Hebrew Language Usage: Determinants and Effects on Earnings Among Immigrants in Israel
Barry R. Chiswick
University of Illinois at Chicago; Institute for the Study of Labor (IZA)
Journal of Population Economics, Vol. 11, Issue 2
This paper uses the 1983 Census of Israel to analyze Hebrew speaking skills and the effects of Hebrew fluency on the earnings of adult male immigrants. Hebrew fluency increases with a longer duration in Israel, the presence of children in the household, marrying after immigration, living in an area in which a smaller proportion speaks one's mother tongue, a younger age at migration, a higher level of schooling and varies by country of birth. Earnings increase monotonically with the use of Hebrew. Speaking English as a second language is associated with higher earnings, even when country of origin is held constant.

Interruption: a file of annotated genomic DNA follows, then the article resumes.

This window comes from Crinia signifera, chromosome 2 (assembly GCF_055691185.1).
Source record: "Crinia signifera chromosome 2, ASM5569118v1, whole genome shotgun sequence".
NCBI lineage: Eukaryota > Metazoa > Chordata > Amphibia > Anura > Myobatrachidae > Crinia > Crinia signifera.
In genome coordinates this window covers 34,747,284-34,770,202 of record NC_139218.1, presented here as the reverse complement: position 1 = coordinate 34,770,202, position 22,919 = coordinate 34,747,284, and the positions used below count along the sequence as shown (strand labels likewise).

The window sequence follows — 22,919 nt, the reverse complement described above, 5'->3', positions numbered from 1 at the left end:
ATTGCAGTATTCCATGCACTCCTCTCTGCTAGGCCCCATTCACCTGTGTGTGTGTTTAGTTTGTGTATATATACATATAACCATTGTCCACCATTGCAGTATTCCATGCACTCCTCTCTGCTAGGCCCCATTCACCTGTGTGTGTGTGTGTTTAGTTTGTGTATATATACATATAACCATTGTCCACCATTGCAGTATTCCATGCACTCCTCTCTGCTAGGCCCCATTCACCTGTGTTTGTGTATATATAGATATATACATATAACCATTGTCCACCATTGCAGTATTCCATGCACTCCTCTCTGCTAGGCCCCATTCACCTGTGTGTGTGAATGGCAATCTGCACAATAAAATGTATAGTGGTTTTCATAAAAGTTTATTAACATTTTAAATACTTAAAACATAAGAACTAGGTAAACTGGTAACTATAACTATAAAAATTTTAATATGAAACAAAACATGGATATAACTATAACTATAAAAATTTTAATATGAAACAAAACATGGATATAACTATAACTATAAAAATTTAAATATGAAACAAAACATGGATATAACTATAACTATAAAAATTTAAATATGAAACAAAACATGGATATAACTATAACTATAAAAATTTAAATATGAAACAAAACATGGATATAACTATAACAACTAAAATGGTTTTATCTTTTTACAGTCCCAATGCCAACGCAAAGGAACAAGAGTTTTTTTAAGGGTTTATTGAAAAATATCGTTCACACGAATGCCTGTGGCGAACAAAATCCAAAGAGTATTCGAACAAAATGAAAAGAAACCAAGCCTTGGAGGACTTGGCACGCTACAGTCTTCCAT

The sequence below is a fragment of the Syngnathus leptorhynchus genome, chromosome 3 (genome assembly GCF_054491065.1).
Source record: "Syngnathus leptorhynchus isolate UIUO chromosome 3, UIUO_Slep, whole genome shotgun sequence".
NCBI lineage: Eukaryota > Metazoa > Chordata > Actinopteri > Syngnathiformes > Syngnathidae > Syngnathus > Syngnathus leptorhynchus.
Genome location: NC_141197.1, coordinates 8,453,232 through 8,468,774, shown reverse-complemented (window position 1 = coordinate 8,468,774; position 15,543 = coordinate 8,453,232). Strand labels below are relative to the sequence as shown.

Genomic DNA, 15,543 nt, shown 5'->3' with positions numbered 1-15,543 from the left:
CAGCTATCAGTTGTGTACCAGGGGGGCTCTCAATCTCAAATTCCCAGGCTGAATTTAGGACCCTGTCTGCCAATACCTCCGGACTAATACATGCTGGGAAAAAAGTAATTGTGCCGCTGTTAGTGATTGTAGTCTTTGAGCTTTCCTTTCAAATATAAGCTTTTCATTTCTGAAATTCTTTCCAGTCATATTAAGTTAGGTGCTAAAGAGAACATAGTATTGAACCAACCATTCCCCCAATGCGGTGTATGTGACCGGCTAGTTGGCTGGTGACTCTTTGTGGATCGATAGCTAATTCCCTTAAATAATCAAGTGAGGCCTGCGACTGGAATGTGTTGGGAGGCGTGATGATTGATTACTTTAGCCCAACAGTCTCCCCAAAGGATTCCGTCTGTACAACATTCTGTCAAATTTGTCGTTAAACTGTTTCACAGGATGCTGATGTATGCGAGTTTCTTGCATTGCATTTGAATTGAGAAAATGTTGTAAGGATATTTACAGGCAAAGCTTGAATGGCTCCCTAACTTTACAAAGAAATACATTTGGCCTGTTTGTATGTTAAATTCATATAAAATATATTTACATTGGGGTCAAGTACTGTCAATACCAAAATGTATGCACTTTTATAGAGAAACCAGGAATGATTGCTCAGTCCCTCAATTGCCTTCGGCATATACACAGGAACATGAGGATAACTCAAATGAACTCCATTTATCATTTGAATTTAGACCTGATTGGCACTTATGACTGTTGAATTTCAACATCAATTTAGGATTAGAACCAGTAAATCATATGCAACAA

JEL Classification: J61, J24, J31Accepted Paper Series
Date posted: September 25, 1998
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